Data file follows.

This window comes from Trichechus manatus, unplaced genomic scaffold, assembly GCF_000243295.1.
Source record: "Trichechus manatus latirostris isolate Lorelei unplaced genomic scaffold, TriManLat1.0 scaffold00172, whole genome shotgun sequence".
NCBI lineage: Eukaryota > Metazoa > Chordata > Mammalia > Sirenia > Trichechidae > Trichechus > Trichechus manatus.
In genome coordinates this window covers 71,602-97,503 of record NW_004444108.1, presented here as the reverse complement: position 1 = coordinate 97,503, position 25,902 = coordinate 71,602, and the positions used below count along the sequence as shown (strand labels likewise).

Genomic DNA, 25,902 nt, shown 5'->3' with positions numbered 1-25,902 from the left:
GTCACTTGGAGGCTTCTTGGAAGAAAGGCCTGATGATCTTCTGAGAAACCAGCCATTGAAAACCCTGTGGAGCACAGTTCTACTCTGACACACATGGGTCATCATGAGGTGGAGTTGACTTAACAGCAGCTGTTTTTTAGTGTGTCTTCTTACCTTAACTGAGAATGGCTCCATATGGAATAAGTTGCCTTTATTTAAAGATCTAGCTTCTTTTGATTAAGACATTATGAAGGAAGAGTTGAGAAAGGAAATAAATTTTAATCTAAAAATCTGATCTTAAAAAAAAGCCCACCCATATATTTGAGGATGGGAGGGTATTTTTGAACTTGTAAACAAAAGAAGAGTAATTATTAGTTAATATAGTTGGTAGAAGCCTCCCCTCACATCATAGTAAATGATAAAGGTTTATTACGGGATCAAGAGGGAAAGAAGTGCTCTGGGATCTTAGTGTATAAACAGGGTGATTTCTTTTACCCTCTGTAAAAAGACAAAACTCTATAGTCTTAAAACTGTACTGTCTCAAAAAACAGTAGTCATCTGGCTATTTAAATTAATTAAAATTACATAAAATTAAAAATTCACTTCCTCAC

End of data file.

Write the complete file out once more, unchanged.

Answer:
This window comes from Trichechus manatus, unplaced genomic scaffold, assembly GCF_000243295.1.
Source record: "Trichechus manatus latirostris isolate Lorelei unplaced genomic scaffold, TriManLat1.0 scaffold00172, whole genome shotgun sequence".
NCBI lineage: Eukaryota > Metazoa > Chordata > Mammalia > Sirenia > Trichechidae > Trichechus > Trichechus manatus.
In genome coordinates this window covers 71,602-97,503 of record NW_004444108.1, presented here as the reverse complement: position 1 = coordinate 97,503, position 25,902 = coordinate 71,602, and the positions used below count along the sequence as shown (strand labels likewise).

Genomic DNA, 25,902 nt, shown 5'->3' with positions numbered 1-25,902 from the left:
GTCACTTGGAGGCTTCTTGGAAGAAAGGCCTGATGATCTTCTGAGAAACCAGCCATTGAAAACCCTGTGGAGCACAGTTCTACTCTGACACACATGGGTCATCATGAGGTGGAGTTGACTTAACAGCAGCTGTTTTTTAGTGTGTCTTCTTACCTTAACTGAGAATGGCTCCATATGGAATAAGTTGCCTTTATTTAAAGATCTAGCTTCTTTTGATTAAGACATTATGAAGGAAGAGTTGAGAAAGGAAATAAATTTTAATCTAAAAATCTGATCTTAAAAAAAAGCCCACCCATATATTTGAGGATGGGAGGGTATTTTTGAACTTGTAAACAAAAGAAGAGTAATTATTAGTTAATATAGTTGGTAGAAGCCTCCCCTCACATCATAGTAAATGATAAAGGTTTATTACGGGATCAAGAGGGAAAGAAGTGCTCTGGGATCTTAGTGTATAAACAGGGTGATTTCTTTTACCCTCTGTAAAAAGACAAAACTCTATAGTCTTAAAACTGTACTGTCTCAAAAAACAGTAGTCATCTGGCTATTTAAATTAATTAAAATTACATAAAATTAAAAATTCACTTCCTCAC